As the Jefferson Community School continues to hash out a viable new model for its next school year, it has already settled on one significant transition.Rita Hemsley is retiring as head of the …
As the Jefferson Community School continues to hash out a viable new model for its next school year, it has already settled on one significant transition.
Rita Hemsley is retiring as head of the school, a position she has held since 2013, at the end of this school year. In turn, Craig Frick is stepping up from serving as assistant head of the school to assume the role of head.
“We are very lucky to have someone so well-qualified and so familiar with our program to step in as the new head of our school,” said Nat Jacob, JCS board president.
JCS is an independent secondary school founded in Port Townsend in 2005. Frick came to the school in 2014, after returning to his native Sequim in 2012 and subsequently serving as a schoolteacher and football coach elsewhere.
Frick currently teaches U.S. history, economics and public policy. He also has led some of the school’s international expeditions, guiding student groups, whose numbers ranged from six to 35, to locales as varied as Vietnam, Cuba and Costa Rica.
“I’m excited for the future, and for the possibilities at this school,” said Frick, who lives in Sequim with his wife, Celene. “As a teacher, I embrace the ideal of student-centered instruction. I’ve been excited to watch student after student take responsibility for their own learning and mature into leaders both in and out of the classroom.”
Frick and Jacob reiterated that JCS remains focused on individualized learning, with an experiential and expeditionary learning program.
“It will be my goal, as head of the school, to continue this ideal and build upon the strength of programming that sets JCS and its students apart, offering a real choice in quality education in the community,” Frick said.
As The Leader has previously reported, JCS is currently revamping its curriculum to reflect a significant decline in student enrollment.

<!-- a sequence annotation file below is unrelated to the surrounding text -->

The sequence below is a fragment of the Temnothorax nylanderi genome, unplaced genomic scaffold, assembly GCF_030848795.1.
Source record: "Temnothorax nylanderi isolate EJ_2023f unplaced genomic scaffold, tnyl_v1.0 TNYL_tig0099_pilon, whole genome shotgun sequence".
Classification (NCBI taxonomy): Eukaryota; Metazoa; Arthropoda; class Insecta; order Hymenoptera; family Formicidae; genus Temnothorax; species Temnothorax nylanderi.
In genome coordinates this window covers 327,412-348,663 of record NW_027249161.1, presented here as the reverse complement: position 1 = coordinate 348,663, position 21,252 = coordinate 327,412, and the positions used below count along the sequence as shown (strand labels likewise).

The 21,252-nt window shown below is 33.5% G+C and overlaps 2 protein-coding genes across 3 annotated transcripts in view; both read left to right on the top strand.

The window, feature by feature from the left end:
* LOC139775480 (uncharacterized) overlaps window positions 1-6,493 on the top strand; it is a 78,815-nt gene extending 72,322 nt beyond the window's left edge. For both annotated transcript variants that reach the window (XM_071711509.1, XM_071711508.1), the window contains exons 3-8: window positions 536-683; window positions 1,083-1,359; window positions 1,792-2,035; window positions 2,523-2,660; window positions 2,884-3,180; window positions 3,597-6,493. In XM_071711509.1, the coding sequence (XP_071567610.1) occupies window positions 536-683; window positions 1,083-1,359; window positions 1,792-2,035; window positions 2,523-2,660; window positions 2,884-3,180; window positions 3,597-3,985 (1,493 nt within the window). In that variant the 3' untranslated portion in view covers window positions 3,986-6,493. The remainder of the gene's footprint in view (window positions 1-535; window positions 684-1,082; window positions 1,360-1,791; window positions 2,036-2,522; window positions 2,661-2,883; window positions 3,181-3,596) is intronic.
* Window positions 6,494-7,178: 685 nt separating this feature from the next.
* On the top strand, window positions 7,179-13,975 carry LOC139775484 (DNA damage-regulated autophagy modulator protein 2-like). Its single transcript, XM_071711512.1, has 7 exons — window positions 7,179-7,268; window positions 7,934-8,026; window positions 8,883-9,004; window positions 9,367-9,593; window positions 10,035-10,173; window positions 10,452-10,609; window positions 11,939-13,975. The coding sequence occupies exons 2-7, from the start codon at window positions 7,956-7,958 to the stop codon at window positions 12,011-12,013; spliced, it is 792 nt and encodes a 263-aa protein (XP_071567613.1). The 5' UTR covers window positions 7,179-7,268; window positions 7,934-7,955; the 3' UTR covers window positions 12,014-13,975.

The private school’s enrollment in its accredited program for grades 7-12 currently stands at 17 students, far fewer than the model of 33-37 students outlined by Jacob.
He described JCS’s declining enrollment as similar to those of local public schools, such as Port Townsend and Chimacum high schools.
JCS has put its 7,200-square-foot commercial property, located at 280 Quincy St., on the market.
The proposal came after JCS board treasurer Charley Kanieski estimated the sale of the building would provide $500,000 in equity. He said that proceeds from the sale of the historic building, which was built in 1870, would go toward a new educational model for JCS.
“The equity we’ve built up in the building will help finance the school’s future,” Jacob said. “In the meantime, it’s simply too big for the number of students we expect for the next few years.”
Jacob explained that JCS intends to expand its reach, not only by establishing bus service to Sequim, but also by partnering with the online curriculum provider eCampus.
“Students will have access to more than 120 accredited high school level courses and still receive the benefit of the structure, support and guidance of a JCS classroom and teacher,” Jacob said.
Jacob noted JCS has also expanded its financial aid program to 20 percent of its current students, “well beyond that offered by other Washington state independent schools,” and added the school “continues to explore new avenues for increasing access to exceptional low- to middle-income applicants.”